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Individual Health Insurance vs. Group Health Insurance

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While the title of this article may sound fairly straightforward there is actually quite a bit of misconception floating around when it comes to comparing individual health insurance vs. group health insurance. Let’s take a look at some of the differences between the two major types of health insurance coverage in the United States and see if maybe you can pick up a few things that will help you understand what the best way to find affordable health insurance coverage really is for your specific situation.

Defining the Two Types of Coverage

I will certainly not take it for granted that everyone reading this article already understands what the terms “individual health insurance” and “group health insurance” mean. Here are the official yet unofficial definitions of the two direct from me:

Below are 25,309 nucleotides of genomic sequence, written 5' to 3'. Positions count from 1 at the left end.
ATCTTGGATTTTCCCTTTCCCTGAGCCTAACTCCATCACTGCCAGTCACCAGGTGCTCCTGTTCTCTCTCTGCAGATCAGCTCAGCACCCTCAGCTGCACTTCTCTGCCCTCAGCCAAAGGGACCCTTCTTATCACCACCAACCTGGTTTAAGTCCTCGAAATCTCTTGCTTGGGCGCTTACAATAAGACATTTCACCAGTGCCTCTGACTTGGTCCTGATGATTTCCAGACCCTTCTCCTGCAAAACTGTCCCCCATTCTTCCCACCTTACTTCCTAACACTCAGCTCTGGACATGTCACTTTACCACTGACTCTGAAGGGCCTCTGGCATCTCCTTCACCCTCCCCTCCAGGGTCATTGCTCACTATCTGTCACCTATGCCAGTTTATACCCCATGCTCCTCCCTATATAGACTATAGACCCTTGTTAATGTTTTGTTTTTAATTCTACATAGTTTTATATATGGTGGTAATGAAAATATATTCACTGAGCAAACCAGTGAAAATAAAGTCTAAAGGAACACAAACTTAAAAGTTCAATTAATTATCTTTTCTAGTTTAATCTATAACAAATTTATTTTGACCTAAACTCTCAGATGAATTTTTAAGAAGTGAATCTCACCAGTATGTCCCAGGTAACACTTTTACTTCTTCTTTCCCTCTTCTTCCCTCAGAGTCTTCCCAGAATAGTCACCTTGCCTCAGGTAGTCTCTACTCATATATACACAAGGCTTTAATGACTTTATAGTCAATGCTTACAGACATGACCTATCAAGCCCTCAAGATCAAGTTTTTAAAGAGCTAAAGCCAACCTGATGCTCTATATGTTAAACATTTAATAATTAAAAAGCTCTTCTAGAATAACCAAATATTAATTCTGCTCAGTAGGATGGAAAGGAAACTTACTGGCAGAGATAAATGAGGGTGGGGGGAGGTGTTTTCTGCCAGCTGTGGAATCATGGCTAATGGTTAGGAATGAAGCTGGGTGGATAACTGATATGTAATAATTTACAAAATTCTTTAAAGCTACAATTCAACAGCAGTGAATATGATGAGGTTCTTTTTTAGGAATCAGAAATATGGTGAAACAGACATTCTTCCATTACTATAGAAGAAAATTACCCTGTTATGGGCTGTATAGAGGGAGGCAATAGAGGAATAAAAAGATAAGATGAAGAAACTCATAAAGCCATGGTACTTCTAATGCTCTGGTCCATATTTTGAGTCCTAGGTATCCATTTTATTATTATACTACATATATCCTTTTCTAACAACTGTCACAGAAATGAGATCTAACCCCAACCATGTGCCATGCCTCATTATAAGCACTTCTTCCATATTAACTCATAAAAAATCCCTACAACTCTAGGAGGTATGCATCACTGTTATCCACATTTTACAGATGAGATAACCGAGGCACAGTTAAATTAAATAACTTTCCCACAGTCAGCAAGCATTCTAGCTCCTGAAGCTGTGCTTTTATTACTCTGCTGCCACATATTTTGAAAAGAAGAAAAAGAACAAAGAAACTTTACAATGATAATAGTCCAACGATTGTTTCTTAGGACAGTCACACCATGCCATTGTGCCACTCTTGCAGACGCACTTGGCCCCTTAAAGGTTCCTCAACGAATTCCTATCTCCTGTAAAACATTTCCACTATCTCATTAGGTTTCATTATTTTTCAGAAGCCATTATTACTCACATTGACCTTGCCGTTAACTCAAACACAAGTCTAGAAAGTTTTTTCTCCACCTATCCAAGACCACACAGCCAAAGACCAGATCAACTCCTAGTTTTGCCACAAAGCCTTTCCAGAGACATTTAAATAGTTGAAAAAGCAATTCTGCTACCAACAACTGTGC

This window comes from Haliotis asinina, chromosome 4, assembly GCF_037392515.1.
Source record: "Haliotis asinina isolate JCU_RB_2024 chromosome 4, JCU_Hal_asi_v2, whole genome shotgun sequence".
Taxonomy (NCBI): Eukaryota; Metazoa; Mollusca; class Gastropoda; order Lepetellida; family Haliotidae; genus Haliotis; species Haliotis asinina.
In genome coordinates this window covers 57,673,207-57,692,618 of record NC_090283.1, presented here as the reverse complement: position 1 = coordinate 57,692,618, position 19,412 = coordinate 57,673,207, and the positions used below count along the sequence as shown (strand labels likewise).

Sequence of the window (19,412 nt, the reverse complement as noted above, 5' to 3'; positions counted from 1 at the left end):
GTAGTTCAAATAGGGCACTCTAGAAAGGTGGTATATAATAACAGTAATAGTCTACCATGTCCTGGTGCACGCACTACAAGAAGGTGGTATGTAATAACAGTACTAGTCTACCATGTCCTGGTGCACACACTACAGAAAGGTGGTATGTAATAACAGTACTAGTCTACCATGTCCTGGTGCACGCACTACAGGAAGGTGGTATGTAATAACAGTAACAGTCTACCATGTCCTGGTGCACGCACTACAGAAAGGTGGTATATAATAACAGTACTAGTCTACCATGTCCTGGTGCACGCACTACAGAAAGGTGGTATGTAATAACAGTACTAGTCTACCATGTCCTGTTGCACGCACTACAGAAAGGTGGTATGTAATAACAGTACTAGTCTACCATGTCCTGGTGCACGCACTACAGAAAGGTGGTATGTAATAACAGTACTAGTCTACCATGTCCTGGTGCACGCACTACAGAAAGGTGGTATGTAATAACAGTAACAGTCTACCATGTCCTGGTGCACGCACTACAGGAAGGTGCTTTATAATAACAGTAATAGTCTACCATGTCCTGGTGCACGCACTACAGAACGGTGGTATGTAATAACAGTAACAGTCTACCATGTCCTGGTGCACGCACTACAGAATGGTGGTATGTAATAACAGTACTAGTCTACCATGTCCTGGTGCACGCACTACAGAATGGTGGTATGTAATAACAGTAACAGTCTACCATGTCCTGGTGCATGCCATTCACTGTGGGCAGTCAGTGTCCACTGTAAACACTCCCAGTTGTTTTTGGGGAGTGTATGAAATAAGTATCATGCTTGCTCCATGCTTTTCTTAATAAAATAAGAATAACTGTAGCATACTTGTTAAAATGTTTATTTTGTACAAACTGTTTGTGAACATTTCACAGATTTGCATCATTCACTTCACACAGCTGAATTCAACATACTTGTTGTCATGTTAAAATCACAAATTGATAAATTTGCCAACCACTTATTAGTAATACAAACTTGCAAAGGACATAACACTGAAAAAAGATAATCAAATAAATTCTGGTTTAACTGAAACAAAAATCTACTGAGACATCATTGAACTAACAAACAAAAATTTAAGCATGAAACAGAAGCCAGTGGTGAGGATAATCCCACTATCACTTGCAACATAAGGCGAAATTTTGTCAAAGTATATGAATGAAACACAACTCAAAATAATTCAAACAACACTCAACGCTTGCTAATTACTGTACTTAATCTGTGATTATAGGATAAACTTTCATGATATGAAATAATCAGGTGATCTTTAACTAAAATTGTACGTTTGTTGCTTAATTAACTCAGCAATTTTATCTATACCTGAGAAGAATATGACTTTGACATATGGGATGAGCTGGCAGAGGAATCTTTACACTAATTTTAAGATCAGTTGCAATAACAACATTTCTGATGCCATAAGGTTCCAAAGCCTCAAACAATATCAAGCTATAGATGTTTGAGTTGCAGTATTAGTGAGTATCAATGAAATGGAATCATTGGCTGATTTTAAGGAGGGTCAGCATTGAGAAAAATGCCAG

Individual Health Insurance – This type of coverage is purchased on the private market by a single person for themselves or their families. This coverage can cover more than one person (i.e. the entire immediate family) and is not “just for one person” as some people commonly mistake the “individual” in “individual health insurance” to mean.

Group Health Insurance – This type of coverage is designed specifically for companies to buy for their employees. These plans can be purchased on the open market just like individual coverage (by the employer and not the employee) or they can be a self insured plan set up by the company (typically seen with larger companies) or a combination of the two (i.e. self insured up to a certain limit and then 3rd party catastrophic coverage kicks in for any very large bills incurred by employees).

Now that you understand the basic definitions of group health and individual health then lets take a look at some of the important differences between the two.

Important Differences Between the Two

Once you read through this list of some of the key differences between group and individual health insurance coverage then you will likely be light years ahead of the average health insurance shopper. As the owner of an independent health insurance agency in Florida I can’t tell you how many times our agents have seen the “light bulb go on” while explaining/teaching clients some of these important distinctions: